With over 58,000 workers reportedly unionizing so far in 2023 and the number of representation petitions on the rise, it comes as no surprise that the National Labor Relations Board (“NLRB” or the “Board”) continues to make changes to expedite the unionization process.
Specifically, in a recent rule published on August 24, 2023, which will become effective on December 26, 2023, the Board significantly accelerated its pre-election timeline by reverting to the NLRB’s “quickie” election rules initially implemented in 2014.
Prior History of NLRB Election Rules
When a union files a petition to represent a group of employees, the Board requires specific action from both the employer and the union prior to proceeding to an election, and may hold hearings to resolved disputed legal issues prior to the commencement of an election.
Over the last decade, the applicable rules governing the election process have changed dramatically.
For instance, in 2014, the Board implemented what have been referred to as “quickie” election rules, which substantially decreased the amount of time between the filing of a representation petition and the commencement of an election.
Then, just five years later, in 2019, the Board clawed back some of the 2014 changes and provided additional time to both parties with regard to certain filings, requests for extensions and pre- and post-election proceedings. (See our prior discussion here.)
The 2019 rules were subject to challenge in court; some of the rules were struck due to the Board’s failure to utilize the rule-making procedures, while the Court of Appeals for the District of Columbia found that the expansion of pre-election litigation and the imposition of a mandatory delay between the direction of election and the election itself were procedural in nature and not subject to notice and comment rule-making. This led to the Board rescinding certain provisions of the 2019 election rules earlier this year.
New Election Rules Set To Go Into Effect on December 26, 2023
Now, in a much-anticipated reversal, the Board announced its intent to fully revert back to the 2014 rules—effective December 26, 2023. Perhaps the most notable change is the exclusion of individual eligibility and inclusion issues from a potential pre-election hearing; now, those issues will be litigated, if at all, after an election is conducted rather than before. Under the new rules, the only litigable issue before an election is held relates to whether a question concerning representation exists.
Below is a brief summary of the changes to the pre-election timeline set to go into effect at the end of this year:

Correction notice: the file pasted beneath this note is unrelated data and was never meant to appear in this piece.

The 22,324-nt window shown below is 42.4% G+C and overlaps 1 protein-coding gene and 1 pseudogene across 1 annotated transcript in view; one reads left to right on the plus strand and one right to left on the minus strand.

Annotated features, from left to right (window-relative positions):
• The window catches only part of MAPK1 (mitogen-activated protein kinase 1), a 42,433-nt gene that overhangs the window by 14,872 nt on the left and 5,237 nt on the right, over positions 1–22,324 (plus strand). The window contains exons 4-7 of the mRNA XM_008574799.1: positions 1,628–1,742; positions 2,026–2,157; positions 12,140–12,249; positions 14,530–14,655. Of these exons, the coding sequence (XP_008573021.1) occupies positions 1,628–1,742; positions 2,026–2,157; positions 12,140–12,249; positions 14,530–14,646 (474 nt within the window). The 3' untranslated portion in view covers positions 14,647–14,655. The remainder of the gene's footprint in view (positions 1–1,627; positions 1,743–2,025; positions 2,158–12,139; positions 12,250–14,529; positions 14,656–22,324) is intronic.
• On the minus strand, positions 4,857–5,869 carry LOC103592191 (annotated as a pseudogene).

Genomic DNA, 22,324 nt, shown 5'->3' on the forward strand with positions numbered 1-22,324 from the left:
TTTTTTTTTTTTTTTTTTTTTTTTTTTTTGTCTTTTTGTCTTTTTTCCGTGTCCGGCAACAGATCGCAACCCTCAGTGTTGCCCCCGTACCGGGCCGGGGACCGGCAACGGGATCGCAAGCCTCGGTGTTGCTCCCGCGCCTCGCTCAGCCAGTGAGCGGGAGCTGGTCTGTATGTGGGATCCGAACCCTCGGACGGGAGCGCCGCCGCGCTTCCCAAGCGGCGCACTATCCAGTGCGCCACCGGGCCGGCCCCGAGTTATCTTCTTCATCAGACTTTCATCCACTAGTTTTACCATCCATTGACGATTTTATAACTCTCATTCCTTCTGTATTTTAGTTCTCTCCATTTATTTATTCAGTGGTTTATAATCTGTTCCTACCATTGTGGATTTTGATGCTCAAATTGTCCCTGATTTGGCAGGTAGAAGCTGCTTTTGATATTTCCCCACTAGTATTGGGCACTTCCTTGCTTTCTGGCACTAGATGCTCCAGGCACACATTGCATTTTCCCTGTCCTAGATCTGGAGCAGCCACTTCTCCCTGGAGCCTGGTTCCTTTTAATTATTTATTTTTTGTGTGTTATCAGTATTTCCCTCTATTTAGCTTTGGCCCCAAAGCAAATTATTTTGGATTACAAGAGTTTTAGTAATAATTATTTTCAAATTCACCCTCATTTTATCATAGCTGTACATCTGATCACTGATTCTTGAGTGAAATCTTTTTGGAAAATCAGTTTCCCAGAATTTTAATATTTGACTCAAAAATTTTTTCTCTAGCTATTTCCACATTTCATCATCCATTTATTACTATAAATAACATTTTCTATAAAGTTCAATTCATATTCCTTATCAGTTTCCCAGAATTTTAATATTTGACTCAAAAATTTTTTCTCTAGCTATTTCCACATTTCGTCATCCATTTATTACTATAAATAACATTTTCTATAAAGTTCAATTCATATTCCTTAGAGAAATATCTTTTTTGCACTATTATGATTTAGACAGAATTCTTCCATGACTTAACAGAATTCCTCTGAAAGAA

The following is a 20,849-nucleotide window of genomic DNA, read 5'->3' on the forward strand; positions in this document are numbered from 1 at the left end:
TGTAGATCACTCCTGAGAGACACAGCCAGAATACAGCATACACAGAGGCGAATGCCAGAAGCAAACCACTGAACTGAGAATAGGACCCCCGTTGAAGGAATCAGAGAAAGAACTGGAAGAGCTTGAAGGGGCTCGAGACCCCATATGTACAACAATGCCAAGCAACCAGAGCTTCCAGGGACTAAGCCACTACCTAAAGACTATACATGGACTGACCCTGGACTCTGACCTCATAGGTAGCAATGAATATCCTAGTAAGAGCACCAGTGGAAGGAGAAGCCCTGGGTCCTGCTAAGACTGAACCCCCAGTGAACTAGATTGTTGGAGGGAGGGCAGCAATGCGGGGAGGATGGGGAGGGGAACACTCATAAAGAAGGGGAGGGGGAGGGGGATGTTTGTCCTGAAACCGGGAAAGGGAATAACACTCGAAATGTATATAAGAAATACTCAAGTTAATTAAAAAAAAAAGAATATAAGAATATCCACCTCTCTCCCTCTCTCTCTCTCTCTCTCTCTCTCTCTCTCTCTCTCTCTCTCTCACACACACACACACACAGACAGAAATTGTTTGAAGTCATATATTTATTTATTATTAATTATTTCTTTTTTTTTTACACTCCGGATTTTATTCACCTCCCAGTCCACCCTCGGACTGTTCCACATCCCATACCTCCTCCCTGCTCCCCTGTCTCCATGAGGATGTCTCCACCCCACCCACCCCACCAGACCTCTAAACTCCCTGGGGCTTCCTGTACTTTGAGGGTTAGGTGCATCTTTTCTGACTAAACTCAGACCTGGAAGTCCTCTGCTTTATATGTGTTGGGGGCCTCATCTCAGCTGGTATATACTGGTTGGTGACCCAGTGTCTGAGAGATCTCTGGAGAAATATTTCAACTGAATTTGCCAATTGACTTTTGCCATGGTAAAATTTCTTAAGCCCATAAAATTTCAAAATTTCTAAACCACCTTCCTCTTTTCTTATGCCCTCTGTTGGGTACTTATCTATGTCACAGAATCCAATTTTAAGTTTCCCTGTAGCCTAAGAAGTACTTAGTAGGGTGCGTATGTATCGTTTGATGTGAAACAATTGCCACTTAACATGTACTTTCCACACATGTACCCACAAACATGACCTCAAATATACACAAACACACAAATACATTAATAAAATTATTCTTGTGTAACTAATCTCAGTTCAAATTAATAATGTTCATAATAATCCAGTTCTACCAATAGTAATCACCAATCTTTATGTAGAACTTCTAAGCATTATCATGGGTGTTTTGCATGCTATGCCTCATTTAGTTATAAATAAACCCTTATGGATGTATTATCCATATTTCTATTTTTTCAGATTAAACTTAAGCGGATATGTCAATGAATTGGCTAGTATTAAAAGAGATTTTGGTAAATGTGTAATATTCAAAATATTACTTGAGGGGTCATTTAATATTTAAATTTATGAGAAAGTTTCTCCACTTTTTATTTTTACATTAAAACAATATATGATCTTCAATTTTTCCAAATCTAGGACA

|Current NLRB Rule
(Applicable untilDecember 25, 2023)
|New NLRB Rule
(Effective on December 26, 2023)
|Scheduling of Pre-Election Hearings
|14 business days from when an employer receives a Notice of Hearing
|8 business days from when an employer receives a Notice of Hearing
|Postponement of Pre-Election Hearing and Employer’s Position Statement
|Regional Directors had discretion to postpone a hearing for an unlimited amount of time
|2 business days if a party demonstrates “special circumstances” and more than 2 business if a party demonstrates “extraordinary circumstances”
|Submission of Employer’s Statement of Position
|By noon 8 business days (or 10 calendar days) after employer receives a Notice of Hearing
|By noon the day before the hearing (i.e., usually 7 calendar days after being served a Notice of Hearing)
|Responsive Statement of Position
|3 business days before the pre-election hearing
|Orally at the start of the hearing
|Posting of Notice of Petition For Election
|5 business days after employer receives a Notice of Hearing
|2 business days after receiving a Notice of Hearing
|Up to 5 business days after the hearing, with an extension of 10 additional business days upon a showing of good cause
|Only with the regional director’s special permission
|Timing Between Decision and Direction of Election (“DDE”) and Notice of Election
|Regional Directors had discretion to convey election details in a DDE or in a later-issued when Notice of Election
|Regional Directors should specify the election details in the DDE and simultaneously transmit the Notice of Election with the DDE
|Scheduling of an Election
|Elections had to be scheduled for “the earliest date practicable” but there had to be a 20-business day waiting period between a DDE and the election
|No 20 business-day waiting period and elections must now be scheduled for “the earliest date practicable”
These new rules will certainly provide an even greater advantage to unions during the organizing process—particularly, when combined with the new standard espoused by the NLRB in Cemex Construction Materials Pacific, 372 NLRB No. 130 (2023), which puts extensive pressure on employers to voluntarily recognize unions or promptly initiate election proceedings.
As noted, in addition to significantly reducing the amount of time for holding an election, one of the most significant aspects of these new rules is the elimination of pre-election hearings on issues beyond whether an election should be held at all. In other words, disputes concerning whether individuals are supervisors or whether certain other positions should fall within the petitioned-for unit may not be litigated at all until—potentially—after a vote is held. These thorny issues can make communicating during an election campaign and bargaining an initial contract very difficult and legally problematic for employers.
Procedurally, these rules are styled as “direct final rules,” which mean they go into effect on the listed date (of December 26, 2023). The Board has indicated that it will not go through a notice and comment period, because, according to the Board, the new changes are all procedural in nature. It is unclear whether these rules will be challenged in federal court in the same manner as the 2019 rules.
We will continue to follow these developments.